National Women’s History Month- MARCH!

Almost a lifelong New Yorker, Ruby Dee was born Ruby Ann Wallace on October 27, 1924 in Cleveland, Ohio. Her family soon moved to New York, and Dee was raised during the golden age of Harlem. After high school, she attended New York’s Hunter College, graduating in 1945. Expressive and literate, Dee was drawn to the theatre while still a college student. Dee acted in small Shakespearian productions and landed a role in the play, South Pacific in 1943. She also began to study with the American Negro Theatre, where she would meet her future husband, Ossie Davis. They would fall in love during a cross-country tour of Anna Lucasta.

Ruby Dee’s career as an actress has been nothing short of phenomenal. A petite, intelligent actress of nuance and sensitivity, she was talented enough and lucky enough to garner some of the best roles for black women in the 1950s and 1960s. On stage, she was the first black woman to play lead roles at the American Shakespeare Festival, and won an Obie Award for her portrayal of “Lena” in Athol Fugard’s Boseman and Lena; a Drama Desk Award for her role in Alice Childress’ Wedding Band and an Ace Award for her performance in Eugene O’Neil’s Long Days Journey Into Night.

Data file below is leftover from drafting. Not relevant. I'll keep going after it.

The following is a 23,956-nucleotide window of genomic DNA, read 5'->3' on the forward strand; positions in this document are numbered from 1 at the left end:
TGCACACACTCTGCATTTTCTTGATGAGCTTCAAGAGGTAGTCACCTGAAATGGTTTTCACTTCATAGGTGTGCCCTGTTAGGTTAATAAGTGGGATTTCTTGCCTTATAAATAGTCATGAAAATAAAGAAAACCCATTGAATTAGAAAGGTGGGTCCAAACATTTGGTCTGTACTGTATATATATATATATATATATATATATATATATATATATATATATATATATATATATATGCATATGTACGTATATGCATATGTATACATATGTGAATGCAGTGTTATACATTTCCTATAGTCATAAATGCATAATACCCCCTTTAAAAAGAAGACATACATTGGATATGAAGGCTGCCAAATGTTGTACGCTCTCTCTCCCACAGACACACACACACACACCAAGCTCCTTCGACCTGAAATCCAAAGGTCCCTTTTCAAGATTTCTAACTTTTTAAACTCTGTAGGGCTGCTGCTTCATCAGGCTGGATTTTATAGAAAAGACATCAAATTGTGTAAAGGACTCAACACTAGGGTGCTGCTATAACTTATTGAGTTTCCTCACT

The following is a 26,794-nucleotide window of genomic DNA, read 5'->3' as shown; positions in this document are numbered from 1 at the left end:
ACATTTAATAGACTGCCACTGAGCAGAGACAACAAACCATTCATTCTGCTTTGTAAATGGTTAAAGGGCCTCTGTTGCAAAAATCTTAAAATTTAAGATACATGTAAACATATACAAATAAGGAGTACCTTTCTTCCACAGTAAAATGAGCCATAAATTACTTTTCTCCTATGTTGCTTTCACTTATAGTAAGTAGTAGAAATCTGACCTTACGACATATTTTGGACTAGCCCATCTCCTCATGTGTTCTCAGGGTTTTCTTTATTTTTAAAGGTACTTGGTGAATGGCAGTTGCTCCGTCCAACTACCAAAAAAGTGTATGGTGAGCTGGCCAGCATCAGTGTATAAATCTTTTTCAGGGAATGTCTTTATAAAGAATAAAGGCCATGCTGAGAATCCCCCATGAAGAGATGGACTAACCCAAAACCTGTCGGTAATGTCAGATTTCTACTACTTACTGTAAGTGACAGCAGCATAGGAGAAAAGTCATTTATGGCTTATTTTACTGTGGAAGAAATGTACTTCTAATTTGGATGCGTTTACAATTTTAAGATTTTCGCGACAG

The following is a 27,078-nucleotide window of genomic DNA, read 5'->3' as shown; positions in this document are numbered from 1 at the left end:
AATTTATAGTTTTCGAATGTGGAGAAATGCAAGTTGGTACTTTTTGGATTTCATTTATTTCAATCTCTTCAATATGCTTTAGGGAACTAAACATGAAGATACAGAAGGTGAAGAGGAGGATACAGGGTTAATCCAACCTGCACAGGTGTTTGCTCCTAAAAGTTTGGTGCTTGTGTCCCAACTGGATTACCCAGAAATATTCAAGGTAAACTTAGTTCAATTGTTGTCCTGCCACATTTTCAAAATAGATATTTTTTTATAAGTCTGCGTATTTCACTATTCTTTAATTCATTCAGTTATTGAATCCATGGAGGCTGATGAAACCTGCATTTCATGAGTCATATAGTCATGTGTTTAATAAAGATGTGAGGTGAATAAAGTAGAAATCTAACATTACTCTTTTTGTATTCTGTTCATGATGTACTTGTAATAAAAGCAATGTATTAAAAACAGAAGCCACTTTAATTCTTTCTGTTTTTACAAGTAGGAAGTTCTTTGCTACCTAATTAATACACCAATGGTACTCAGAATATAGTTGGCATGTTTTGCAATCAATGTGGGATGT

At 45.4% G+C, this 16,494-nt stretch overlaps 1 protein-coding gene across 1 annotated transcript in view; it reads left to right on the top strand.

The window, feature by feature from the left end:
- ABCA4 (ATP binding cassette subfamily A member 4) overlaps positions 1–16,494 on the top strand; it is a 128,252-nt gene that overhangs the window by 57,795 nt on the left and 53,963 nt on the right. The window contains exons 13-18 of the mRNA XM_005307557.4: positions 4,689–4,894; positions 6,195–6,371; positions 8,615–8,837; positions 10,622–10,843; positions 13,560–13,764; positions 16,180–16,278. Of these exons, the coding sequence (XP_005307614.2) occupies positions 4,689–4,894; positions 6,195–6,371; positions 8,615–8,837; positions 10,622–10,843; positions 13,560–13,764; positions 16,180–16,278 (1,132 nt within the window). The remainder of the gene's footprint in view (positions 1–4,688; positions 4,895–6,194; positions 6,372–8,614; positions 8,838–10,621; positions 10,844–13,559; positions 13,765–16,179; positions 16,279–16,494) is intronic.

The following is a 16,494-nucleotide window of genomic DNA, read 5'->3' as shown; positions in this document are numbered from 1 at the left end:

Dee has appeared in over fifty films. In 1950, she played Jackie Robinson‘s wife in The Jackie Robinson Story and forty years later, she played his mother in the television production, The Court Martial of Jackie Robinson. Her film credits include: A Raisin In The Sun (1961), Uptight (1968), Buck And The Preacher (1972), Roots (1978), Do The Right Thing (1989) and The Delany Sisters: The First Hundred Years (1999). Dee won an Emmy Award for her performance in the Hallmark Hall of Fame production, Decoration Day. Throughout her film and television career, Dee has been selective and has brought that selectivity and dignity to every role she plays. She is particularly proud of her one-woman show, Zora Is My Name, about pioneering novelist, folklorist, anthropologist, Zora Neale Hurston.